We design the data structure to be numerically stable, and efficient in both space and time. In particular, it tracks CGFs with time to compose a new mechanism and uses space only linear in the number of unique mechanisms applied (rather than the number of total mechanisms applied). Using the convexity of CGFs and the monotonicity of RDP, we are able to provide conversion to -DP to within accuracy in oracle complexity , where is the optimal value for . Similarly, for queries.

Note that for subsampled mechanisms the direct evaluation of the upper bounds in Theorem 9 is already polynomial in . To make the data structure truly scalable, we devise a number of ways to approximate the bounds that takes only evaluations of . More details about our analytical moments accountant and substantiations to the above claims are provided in Appendix G.

4 Experiments and Discussion

In this section, we present numerical experiments to demonstrate our upper and lower bounds of RDP for subsampled mechanisms and the usage of analytical moments accountant. In particular, we consider three popular randomized privacy mechanisms: (1) Gaussian mechanism (2) Laplace mechanism, and (3) randomized response mechanism, and investigate the amplification effect of subsampling with these mechanisms on RDP. The RDP of these three mechanisms are known in analytical forms (See, Mironov, 2017, Table II) :


(a) Subsampled Gaussian with .


(b) Subsampled Laplace with .


(c) Subsampled Rand. Resp. with .


(d) Subsampled Gaussian with .


(e) Subsampled Laplace with .


(f) Subsampled Rand. Resp. with
Figure 1: The RDP parameter ( of the three subsampled mechanisms as a function of order , with subsampling rate in all the experiments. The top row illustrates the case where the base mechanism (before amplification using subsampling) is in a relatively high privacy regime (with ) and the bottom row shows the low privacy regime with . RDP upper bound obtained through Theorem 9 is represented as the blue curve, and the corresponding lower bound obtained through Proposition 11 is represented as the red dashed curve. For the Gaussian case, we also present the RDP bound obtained through the asymptotic Gaussian approximation idea explained in Appendix C.


represents the variance of the Gaussian perturbation,

the variance of the Laplace perturbation, and the probability of replying truthfully in randomized response. We considered two groups of parameters for the three base mechanisms .

High Privacy Regime:

We set , and . These correspond to -DP, -DP, and approximately -DP for the Gaussian, Laplace, and Randomized response mechanisms, respectively, using the standard differential privacy calibration.

Low Privacy Regime:

We set , and . These correspond to -DP, -DP, and approximately -DP for the Gaussian, Laplace, and Randomized response mechanisms, respectively, using the standard differential privacy calibration.

The subsampling ratio is taken to be for both regimes.

In Figure 1, we plot the upper and lower bounds (as well as asymptotic approximations whenever applicable) of RDP parameter for the subsampled mechanism as a function of . As we can see, the upper and lower bounds match up to a multiplicative constant for all the three mechanisms. There is a phase transition in the subsampled Gaussian case as we expect in both the upper and lower bound, which occurs at about . Note that our upper bound (the blue curve) matches the lower bound up to a multiplicative constant throughout in all regimes. For subsampled Gaussian mechanism in Plots 0(a) and 0(d), the RDP parameter matches up to an (not visible in log scale) additive factor for large . The RDP parameter for subsampled Laplace and subsampled randomized response (in the second and third column) are both linear in at the beginning, then they flatten as approaches .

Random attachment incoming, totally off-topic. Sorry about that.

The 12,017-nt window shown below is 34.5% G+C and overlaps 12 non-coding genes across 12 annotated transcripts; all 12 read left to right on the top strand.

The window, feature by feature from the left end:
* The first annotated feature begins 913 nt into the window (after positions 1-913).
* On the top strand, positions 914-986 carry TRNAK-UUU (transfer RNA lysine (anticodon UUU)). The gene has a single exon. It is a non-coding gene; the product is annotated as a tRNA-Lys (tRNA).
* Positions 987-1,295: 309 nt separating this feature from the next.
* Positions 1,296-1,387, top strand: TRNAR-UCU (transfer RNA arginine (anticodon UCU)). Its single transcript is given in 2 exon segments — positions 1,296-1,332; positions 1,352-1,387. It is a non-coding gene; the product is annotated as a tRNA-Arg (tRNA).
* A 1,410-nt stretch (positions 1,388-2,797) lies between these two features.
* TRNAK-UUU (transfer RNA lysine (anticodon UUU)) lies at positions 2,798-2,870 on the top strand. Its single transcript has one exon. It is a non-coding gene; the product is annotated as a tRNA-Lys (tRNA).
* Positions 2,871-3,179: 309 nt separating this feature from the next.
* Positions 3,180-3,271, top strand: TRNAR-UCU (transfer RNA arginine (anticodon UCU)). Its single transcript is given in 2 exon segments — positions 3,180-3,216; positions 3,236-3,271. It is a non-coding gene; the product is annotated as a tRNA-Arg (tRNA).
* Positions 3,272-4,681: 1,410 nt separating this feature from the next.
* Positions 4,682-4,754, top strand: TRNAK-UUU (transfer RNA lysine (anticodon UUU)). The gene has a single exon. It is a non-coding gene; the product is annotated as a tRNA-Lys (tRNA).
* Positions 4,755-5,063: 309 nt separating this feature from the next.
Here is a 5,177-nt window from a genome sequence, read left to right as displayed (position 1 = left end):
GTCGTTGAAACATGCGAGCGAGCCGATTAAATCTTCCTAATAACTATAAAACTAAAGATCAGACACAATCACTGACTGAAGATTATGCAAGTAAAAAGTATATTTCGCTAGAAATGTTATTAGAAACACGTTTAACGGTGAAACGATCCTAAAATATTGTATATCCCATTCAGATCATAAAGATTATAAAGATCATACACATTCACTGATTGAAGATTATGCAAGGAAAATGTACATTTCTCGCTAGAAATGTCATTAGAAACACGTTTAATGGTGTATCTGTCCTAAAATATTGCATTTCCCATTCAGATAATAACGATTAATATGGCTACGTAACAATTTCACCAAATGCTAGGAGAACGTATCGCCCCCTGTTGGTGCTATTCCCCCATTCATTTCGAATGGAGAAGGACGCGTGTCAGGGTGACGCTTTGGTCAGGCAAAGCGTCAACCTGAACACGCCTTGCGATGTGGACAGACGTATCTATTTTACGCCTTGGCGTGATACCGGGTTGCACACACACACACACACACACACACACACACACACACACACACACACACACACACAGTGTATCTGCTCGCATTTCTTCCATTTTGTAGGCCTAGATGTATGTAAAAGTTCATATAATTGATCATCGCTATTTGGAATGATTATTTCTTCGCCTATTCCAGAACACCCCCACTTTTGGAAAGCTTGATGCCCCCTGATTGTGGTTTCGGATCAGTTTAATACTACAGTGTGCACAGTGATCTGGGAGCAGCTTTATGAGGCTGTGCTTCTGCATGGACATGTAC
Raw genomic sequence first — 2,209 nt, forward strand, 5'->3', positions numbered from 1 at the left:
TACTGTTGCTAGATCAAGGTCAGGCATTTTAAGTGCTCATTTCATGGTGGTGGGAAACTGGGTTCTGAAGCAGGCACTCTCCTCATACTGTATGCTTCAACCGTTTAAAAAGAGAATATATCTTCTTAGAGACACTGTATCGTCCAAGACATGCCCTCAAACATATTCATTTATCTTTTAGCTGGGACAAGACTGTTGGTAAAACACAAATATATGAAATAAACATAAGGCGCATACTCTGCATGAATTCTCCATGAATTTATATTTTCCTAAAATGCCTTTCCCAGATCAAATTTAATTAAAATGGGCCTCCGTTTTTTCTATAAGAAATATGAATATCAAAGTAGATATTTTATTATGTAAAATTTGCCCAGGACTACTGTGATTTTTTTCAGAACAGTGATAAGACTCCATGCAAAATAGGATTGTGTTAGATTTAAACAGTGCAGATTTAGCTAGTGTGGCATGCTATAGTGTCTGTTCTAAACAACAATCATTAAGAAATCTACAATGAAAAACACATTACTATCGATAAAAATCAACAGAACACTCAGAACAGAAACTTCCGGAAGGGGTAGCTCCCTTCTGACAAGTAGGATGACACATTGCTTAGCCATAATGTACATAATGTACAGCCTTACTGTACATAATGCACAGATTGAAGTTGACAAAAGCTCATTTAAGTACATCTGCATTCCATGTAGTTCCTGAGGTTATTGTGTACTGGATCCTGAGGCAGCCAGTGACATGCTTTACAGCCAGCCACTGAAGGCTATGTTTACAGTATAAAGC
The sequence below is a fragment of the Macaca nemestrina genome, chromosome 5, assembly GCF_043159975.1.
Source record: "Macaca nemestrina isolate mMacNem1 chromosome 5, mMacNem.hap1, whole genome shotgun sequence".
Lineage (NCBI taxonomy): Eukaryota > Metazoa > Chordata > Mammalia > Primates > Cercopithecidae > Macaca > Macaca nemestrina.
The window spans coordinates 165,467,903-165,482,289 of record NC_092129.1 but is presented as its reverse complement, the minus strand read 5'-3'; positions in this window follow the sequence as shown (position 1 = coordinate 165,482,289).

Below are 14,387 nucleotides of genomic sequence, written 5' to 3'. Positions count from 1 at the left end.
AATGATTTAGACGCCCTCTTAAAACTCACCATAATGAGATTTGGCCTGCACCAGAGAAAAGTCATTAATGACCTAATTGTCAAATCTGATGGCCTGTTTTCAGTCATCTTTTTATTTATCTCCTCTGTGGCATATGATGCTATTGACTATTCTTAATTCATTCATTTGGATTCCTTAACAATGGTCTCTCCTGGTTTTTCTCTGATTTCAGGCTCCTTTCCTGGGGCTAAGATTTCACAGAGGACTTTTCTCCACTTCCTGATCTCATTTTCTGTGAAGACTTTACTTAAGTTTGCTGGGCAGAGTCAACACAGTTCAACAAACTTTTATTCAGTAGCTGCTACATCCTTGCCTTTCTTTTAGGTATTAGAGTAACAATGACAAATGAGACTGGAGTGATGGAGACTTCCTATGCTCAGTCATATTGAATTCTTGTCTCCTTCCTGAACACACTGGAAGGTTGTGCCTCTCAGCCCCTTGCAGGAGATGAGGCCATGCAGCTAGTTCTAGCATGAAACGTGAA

For the Gaussian mechanism we also plot an asymptotic approximation obtained under the assumption that the size of the input dataset grows while the subsampling ratio is kept constant. In fact, we derive two asymptotic approximations: one in the case of “good” data and one for “bad” data. The approximations and the definitions of “good” and “bad” data can be found in Appendix C. The asymptotic Gaussian approximation with the “bad” data in Example 28 matches almost exactly with lower bound up to the phase transition point both in the high- and low-privacy regimes. The Gaussian approximation for the “good” data (with ) is smaller than the lower bound, especially in the low-privacy regime, highlighting that we could potentially gain a lot by performing a dataset-dependent analysis.


(a) Subsampled Gaussian with .


(b) Subsampled Laplace with .


(c) Subsampled Rand. Resp. with .


(d) Subsampled Gaussian with .


(e) Subsampled Laplace with .


(f) Subsampled Rand. Resp. with
Figure 2: Comparison of techniques for strong composition of -DP over data accesses with three different subsampled mechanisms. We plot as a function of the number of rounds of composition with (note that smaller is better). The top row illustrates the case where the base mechanism (before amplification using subsampling) is in a relatively high privacy regime (with ) and the bottom row shows the low privacy regime with . We consider two baselines: the naïve composition that simply adds up and the strong composition is through the result of (Kairouz et al., 2015) with an optimal choice of per-round parameter computed for every . The blue curve is based on the composition applied to the RDP upper bound obtained through Theorem 9, and the red dashed curve is based on the composition applied to the lower bound on RDP obtained through Proposition 11. For the Gaussian case, we also present the curves based on applying the composition on the RDP bound obtained through the Gaussian approximation idea explained in Appendix C.